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Interview With Tom Boonen

by Andrew Rogers

February 19, 2009 (Santa Cruz, CA) — We spoke with Tom Boonen on another Cali-cold day before he jetted off to the start of Stage 2 at the Tour of California. Here’s what was on Boonen’s mind five minutes before the race and a glimpse of what to expect from the multi-World Champion in the days ahead.

There are dark clouds above, snow in the mountains ahead, and the temperature is quickly dropping – welcome to another day in paradise, Tom.
Tom Boonen: Thanks, so glad to be here (smiles hopelessly). I was hoping the weather would get better so I could take some risks but so far I’m going to be careful, I’d like to dare more, but not to crash. Today could be a good one for me the way the race is flat at the end”¦

You just returned from defending your title with a three-peat at the Tour of Qatar, how does going from that heat to this cold and rain affect you mentally and physically?
TB: It was especially hard here after returning from Qatar where it was so warm and the muscles were relaxed. You know, it’s so much easier to sprint when the dial is turned up to the right temperature! Here I was feeling good but not in the morning during the Prologue, still it was good for the mind to get a result. My condition is not 100% yet – it’s ok, but my mood is good and the jet lag is fading. I expect to bring it up to a bigger level today.

How different is this from competing in Belgium during the winter?
TB: The waffles (laughing)”¦ice and really bad weather that’s in your bones and there is no escape. So sure, I complain here about the rain that I hate, but really it’s nothing new.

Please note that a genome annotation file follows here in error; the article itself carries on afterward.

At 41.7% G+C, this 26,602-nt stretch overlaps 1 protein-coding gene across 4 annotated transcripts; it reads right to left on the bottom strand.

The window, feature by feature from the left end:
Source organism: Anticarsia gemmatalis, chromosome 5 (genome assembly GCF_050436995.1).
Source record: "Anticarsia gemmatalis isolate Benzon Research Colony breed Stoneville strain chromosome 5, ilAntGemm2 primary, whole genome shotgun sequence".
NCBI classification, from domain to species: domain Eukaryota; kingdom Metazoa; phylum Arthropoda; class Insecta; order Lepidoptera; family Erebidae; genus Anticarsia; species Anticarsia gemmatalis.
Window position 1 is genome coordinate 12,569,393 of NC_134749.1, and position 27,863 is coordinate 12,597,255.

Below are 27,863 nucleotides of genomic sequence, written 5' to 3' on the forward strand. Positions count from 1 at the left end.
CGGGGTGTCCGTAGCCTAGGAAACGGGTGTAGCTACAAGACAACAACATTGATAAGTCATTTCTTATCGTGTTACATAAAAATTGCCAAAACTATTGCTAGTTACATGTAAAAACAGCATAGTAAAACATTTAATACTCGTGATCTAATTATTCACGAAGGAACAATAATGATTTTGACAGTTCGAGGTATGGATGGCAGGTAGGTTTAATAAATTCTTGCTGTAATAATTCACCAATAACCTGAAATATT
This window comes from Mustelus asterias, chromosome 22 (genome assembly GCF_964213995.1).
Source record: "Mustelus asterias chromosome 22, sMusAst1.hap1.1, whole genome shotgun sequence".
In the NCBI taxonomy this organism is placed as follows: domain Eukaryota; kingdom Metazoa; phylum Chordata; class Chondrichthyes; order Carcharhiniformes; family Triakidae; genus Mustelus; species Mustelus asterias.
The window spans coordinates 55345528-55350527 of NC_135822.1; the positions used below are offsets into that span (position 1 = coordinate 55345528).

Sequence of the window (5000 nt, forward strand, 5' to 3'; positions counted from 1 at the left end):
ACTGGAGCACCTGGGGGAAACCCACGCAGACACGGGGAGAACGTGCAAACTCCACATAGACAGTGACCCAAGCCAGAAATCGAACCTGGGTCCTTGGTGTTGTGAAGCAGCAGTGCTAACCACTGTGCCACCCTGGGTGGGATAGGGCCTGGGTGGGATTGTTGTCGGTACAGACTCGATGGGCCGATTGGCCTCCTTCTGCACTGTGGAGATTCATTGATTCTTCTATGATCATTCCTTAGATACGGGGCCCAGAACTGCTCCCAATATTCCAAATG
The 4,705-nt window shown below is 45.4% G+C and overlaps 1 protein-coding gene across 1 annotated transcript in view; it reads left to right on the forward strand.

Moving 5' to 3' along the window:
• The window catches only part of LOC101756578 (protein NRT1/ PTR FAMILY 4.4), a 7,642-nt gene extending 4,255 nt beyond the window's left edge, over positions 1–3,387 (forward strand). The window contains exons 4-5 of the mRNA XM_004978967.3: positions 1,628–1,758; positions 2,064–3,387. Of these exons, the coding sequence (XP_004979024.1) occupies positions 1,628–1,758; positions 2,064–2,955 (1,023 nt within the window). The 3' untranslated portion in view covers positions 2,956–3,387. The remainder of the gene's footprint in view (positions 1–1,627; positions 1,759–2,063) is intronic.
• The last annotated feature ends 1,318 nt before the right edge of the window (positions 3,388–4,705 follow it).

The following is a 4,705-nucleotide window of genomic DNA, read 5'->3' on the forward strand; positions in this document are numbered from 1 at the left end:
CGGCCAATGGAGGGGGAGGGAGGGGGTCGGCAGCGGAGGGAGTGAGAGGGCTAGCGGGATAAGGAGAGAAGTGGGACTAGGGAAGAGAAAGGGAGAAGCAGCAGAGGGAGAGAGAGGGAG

You have serious competition this year, Thor, Cavendish, Rogers – does this put more pressure on you as you’re the lone sprinter on the team and a World Champion?
TB: I always put a lot of pressure on myself, so whether Mark or Thor are riding, it’s equal to me. I don’t really have a rival out there, he’s right here (pointing to himself). I do like to compete against them and yeah they push me but it’s more of the mind than anything”¦I expect a lot from myself and I hope to get better results at this Tour for my team. And Carlos Barredo is doing well so I’m here to support him as well. It’s not just all about my wins – but I will try to win here. If I get the chance, if I play it right, I should be able to win a stage.

Why bother coming here after Qatar as it’s so far away? Why not train and compete in Europe?
TB: I miss my family but this is important, I like this Tour, it’s very well put together, the hotels, fans , the routes, the scenery – maybe when I retire, I will return here with the family for vacation and just drive a car down the coast and eat junk food and grow a beer gut (laughs). I remember a few years back it was all sunshine, so the honeymoon here is wearing off, you know?! But really, I hope to come back here every year and see more of California — it’s as large as Italy I think, ideal for a good training in the Spring – and I want to do better here, I want to win a few stages, and there are a lot of riders here who are really capable of winning.

This year the tour has been modified and tailored they say to climbers more than to sprinters. What are your thoughts about the last stage, which was fairly easy before but is now a wall of pain in the SoCal mountains?
TB: Yes, I know it’s supposed to be hard down there, but I didn’t have time to see it as I just arrived from Qatar. So I guess I’m going to have to deal with the steep grades and bite the bullet as they sy – oh, hey, I have to go, the race is about to start!

With that Boonen sprinted off with his bike to the start. Later on Stage 4 Boonen almost scored his win at the finish sprint in Clovis but Mark Cavendish’s train pulled him ahead of the explosive Belgian in the last 80 meters. Stay tuned for a tete-a-tete with the “Manxman” this week.






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